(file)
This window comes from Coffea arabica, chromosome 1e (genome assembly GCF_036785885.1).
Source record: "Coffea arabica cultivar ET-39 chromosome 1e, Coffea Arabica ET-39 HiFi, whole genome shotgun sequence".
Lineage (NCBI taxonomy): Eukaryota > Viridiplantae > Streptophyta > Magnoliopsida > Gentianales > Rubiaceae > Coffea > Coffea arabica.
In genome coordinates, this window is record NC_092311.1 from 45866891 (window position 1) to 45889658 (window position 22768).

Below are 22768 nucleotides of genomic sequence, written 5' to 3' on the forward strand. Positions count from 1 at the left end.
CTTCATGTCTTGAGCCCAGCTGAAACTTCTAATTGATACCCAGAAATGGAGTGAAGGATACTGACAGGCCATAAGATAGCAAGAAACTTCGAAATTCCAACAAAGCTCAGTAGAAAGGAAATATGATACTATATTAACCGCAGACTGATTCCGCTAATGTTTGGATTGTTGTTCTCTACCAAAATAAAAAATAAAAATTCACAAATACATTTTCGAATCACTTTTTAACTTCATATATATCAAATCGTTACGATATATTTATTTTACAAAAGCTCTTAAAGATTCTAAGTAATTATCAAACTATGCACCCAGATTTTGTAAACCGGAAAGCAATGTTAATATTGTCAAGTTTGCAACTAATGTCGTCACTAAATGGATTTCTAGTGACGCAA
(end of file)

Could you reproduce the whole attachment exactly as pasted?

This window comes from Coffea arabica, chromosome 1e (genome assembly GCF_036785885.1).
Source record: "Coffea arabica cultivar ET-39 chromosome 1e, Coffea Arabica ET-39 HiFi, whole genome shotgun sequence".
Lineage (NCBI taxonomy): Eukaryota > Viridiplantae > Streptophyta > Magnoliopsida > Gentianales > Rubiaceae > Coffea > Coffea arabica.
In genome coordinates, this window is record NC_092311.1 from 45866891 (window position 1) to 45889658 (window position 22768).

Below are 22768 nucleotides of genomic sequence, written 5' to 3' on the forward strand. Positions count from 1 at the left end.
CTTCATGTCTTGAGCCCAGCTGAAACTTCTAATTGATACCCAGAAATGGAGTGAAGGATACTGACAGGCCATAAGATAGCAAGAAACTTCGAAATTCCAACAAAGCTCAGTAGAAAGGAAATATGATACTATATTAACCGCAGACTGATTCCGCTAATGTTTGGATTGTTGTTCTCTACCAAAATAAAAAATAAAAATTCACAAATACATTTTCGAATCACTTTTTAACTTCATATATATCAAATCGTTACGATATATTTATTTTACAAAAGCTCTTAAAGATTCTAAGTAATTATCAAACTATGCACCCAGATTTTGTAAACCGGAAAGCAATGTTAATATTGTCAAGTTTGCAACTAATGTCGTCACTAAATGGATTTCTAGTGACGCAA